Federal Reserve Stock Market Crash
The Federal Reserve in a move to reduce the extent of the crisis, short-term interest rates were lowered instantly to avert a recession and banking crisis. The markets recovered remarkably from the worst one-day stock market crash. In the aftermath of the stock market plunge, regulators and economists analyzed the events of the Black Monday and identified various causes of the crash.
One of the findings shows that in the preceding years, foreign investors had flooded the US markets, accounting for the meteoric appreciation in stock prices several years before the crisis. The popularization of the portfolio insurance, a new product from the US investment firms was found to be a cause of the meltdown in stock markets. The product accelerated the pace of the crash because its extensive use of options encouraged further rounds of selling after the initial losses.
Soon after the crisis, the economists and regulators identified some flaws that exacerbated the losses experienced in the stock market crash. These flaws were addressed in the following years. First, at the time when the crisis hit the market, stock, options, and futures markets used different timelines for clearing and settlement of trades. The differences in timelines for clearing and settlements of trades created a potential for negative trading account balances and forced liquidations.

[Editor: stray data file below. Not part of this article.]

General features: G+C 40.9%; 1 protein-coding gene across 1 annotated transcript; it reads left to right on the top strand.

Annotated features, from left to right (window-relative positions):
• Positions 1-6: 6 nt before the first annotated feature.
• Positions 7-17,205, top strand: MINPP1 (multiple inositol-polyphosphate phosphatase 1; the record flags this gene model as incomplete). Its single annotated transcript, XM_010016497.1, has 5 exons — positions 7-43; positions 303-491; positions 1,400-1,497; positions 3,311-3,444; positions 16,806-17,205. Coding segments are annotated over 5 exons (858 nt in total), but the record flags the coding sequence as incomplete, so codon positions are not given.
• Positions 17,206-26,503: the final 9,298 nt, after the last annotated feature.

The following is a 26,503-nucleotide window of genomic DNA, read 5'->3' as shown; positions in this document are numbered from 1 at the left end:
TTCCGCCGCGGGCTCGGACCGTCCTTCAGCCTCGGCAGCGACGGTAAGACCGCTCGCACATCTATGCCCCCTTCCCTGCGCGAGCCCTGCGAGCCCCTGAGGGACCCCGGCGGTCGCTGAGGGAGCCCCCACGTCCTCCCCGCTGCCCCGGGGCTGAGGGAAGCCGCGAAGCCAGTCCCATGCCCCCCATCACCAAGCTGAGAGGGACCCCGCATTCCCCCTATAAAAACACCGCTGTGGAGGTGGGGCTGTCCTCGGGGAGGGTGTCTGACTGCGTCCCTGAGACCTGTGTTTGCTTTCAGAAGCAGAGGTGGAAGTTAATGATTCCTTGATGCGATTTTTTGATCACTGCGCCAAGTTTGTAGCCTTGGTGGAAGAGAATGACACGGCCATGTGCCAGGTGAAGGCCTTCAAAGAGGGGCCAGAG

At the time of the crisis, the securities exchange had no powers to intervene in the large-scale selling and rapid market declines. Soon after the Black Monday, the trade-clearing protocols were overhauled to bring homogeneity to all important market products. Other rules known as circuit breakers were introduced, enabling exchanges to stop trading temporally in the event of exceptionally large price meltdowns. Under current rules, for instance, the NYSE is mandated to halt trading when the S&P 500 stock exchange plunged by 7%, 13%, and 20% (Markham, 2002). The reasoning behind the formation of this rule is to offer investors a chance to make informed decisions in cases of high market volatility.
The Federal Reserve responded to the crisis by acting as the source of liquidity to support the financial and economic system. The Federal Reserve also encouraged banks to continue lending money to securities firms on their usual terms. The intervention of the Federal Reserve after the Black Monday restored investors’ confidence in the central bank’s ability to restore stability in the event of severe market volatility.